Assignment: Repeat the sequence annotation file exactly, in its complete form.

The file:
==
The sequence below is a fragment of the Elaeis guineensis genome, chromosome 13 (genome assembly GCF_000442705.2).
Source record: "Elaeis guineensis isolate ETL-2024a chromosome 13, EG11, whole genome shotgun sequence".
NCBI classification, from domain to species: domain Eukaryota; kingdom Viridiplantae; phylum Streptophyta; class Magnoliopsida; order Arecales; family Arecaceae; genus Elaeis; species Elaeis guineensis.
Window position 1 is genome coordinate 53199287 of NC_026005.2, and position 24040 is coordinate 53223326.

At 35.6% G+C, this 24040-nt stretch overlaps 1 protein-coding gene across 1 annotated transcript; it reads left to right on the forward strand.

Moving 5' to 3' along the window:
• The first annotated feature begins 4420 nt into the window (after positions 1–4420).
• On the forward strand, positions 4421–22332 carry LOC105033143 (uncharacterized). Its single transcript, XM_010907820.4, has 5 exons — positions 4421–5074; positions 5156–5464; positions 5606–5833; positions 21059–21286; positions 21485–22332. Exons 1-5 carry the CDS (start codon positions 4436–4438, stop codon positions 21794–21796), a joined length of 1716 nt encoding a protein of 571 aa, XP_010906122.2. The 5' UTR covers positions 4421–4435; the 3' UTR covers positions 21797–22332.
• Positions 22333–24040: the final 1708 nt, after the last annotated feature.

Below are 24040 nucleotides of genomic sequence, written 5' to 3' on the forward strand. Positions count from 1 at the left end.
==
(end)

The sequence below is a fragment of the Elaeis guineensis genome, chromosome 13 (genome assembly GCF_000442705.2).
Source record: "Elaeis guineensis isolate ETL-2024a chromosome 13, EG11, whole genome shotgun sequence".
NCBI classification, from domain to species: domain Eukaryota; kingdom Viridiplantae; phylum Streptophyta; class Magnoliopsida; order Arecales; family Arecaceae; genus Elaeis; species Elaeis guineensis.
Window position 1 is genome coordinate 53199287 of NC_026005.2, and position 24040 is coordinate 53223326.

At 35.6% G+C, this 24040-nt stretch overlaps 1 protein-coding gene across 1 annotated transcript; it reads left to right on the forward strand.

Moving 5' to 3' along the window:
• The first annotated feature begins 4420 nt into the window (after positions 1–4420).
• On the forward strand, positions 4421–22332 carry LOC105033143 (uncharacterized). Its single transcript, XM_010907820.4, has 5 exons — positions 4421–5074; positions 5156–5464; positions 5606–5833; positions 21059–21286; positions 21485–22332. Exons 1-5 carry the CDS (start codon positions 4436–4438, stop codon positions 21794–21796), a joined length of 1716 nt encoding a protein of 571 aa, XP_010906122.2. The 5' UTR covers positions 4421–4435; the 3' UTR covers positions 21797–22332.
• Positions 22333–24040: the final 1708 nt, after the last annotated feature.

Below are 24040 nucleotides of genomic sequence, written 5' to 3' on the forward strand. Positions count from 1 at the left end.